Brown’s approach to the adaptive challenges outlined within “Plan B 4.0” is very direct. He certainly is not afraid to confront complex ecological system challenges associated with increased carbon emissions, rapidly growing global populations, poverty, and the reduced availability of earth’s natural resources such as fertile soils and water. He clearly articulates the technical attributes of this challenge through the use of data and citing current events occurring around the world. It is evident that Brown agrees with the hazards of collusion that Hiefetz discusses within Leading with an Open Heart. The solution Brown presents with Plan B addresses the issues he presents and does not ignore the hard cultural and life style changes humanity will have to embrace in order sustain to itself.
In a discussion between Brown and Hiefetz, Hiefetz would likely emphasis to Brown the Five Challenges in Leading Adaptive Change; specifically, give the work back, and hold steady because these are the hardest of the five. His point being when any one of us is confronted with a challenge we must become accountable for our actions; this is what makes adaptive challenge so difficult. A leader must endure during this process because progress may be slow. This is where Brown may struggle as an effective leader because of the sense of urgency he is advocating with Plan B. The challenge is not only to build a new economy but to do it at wartime speed before we miss so many of nature’s deadlines that the economic system begins to unravel. (Brown, 2009)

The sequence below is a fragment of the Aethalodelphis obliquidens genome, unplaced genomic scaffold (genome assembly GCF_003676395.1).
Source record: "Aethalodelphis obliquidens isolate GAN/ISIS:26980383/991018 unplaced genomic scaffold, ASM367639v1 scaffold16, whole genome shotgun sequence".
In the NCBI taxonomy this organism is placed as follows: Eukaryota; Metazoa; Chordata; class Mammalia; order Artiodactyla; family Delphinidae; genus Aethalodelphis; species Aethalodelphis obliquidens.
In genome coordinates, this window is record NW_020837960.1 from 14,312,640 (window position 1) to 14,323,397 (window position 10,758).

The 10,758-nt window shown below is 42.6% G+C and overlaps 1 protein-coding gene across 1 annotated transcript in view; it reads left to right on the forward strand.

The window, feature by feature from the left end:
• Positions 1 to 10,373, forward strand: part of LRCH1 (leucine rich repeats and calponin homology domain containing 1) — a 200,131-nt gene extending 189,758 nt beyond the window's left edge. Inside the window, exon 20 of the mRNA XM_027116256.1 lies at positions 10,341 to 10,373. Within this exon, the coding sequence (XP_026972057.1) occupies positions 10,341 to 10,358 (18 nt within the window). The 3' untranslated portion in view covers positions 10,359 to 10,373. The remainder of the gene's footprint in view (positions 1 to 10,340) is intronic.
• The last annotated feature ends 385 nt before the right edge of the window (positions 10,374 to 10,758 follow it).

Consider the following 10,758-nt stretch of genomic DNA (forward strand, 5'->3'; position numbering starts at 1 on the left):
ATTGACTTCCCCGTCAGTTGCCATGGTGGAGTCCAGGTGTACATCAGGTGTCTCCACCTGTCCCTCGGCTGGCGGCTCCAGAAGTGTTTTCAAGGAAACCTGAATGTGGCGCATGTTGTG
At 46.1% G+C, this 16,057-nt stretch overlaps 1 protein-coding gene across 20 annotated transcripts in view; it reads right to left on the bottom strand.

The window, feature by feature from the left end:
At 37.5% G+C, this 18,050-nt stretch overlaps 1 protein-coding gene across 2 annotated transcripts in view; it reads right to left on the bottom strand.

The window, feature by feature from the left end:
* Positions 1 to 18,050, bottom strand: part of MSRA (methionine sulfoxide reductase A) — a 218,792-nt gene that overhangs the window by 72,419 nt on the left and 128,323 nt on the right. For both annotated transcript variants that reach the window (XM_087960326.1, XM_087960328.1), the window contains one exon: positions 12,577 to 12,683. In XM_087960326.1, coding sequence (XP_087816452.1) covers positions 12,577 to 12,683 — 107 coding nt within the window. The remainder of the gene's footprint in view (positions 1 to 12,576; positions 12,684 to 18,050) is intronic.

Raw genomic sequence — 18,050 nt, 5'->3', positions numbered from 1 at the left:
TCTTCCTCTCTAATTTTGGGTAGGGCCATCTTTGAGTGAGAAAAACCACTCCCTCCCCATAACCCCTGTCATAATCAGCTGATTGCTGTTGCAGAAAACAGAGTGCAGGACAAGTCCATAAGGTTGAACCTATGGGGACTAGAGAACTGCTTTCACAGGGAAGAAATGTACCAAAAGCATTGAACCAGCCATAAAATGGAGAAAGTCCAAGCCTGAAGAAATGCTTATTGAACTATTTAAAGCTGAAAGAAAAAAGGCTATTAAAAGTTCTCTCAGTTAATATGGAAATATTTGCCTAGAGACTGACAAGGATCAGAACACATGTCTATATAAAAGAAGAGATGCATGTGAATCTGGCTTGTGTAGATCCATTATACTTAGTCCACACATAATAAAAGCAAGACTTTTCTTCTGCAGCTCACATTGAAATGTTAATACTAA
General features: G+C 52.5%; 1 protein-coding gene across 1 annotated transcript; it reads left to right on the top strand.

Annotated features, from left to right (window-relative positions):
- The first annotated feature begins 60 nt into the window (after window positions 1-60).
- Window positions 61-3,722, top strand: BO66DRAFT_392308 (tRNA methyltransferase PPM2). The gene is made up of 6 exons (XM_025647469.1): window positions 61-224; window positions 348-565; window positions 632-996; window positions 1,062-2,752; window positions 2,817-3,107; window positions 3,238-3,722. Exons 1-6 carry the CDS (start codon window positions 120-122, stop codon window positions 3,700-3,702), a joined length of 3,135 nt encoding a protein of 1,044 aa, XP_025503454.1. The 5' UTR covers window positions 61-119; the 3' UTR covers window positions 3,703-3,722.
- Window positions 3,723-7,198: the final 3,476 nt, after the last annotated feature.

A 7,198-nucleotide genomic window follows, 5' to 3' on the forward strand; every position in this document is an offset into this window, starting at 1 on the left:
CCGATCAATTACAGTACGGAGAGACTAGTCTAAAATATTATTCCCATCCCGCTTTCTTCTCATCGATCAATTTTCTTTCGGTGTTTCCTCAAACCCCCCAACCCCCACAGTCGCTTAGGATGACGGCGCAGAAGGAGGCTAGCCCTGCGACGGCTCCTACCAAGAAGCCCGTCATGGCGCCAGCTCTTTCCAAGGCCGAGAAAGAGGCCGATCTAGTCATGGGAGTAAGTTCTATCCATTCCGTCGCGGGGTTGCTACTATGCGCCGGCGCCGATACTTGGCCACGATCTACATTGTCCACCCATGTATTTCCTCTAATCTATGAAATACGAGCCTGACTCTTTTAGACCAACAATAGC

Brown, L. (2009). Plan B 4.0 Moblilizing to Save Civilization. Earth Policy Institute.
Andrew Lacourciere MBA 2013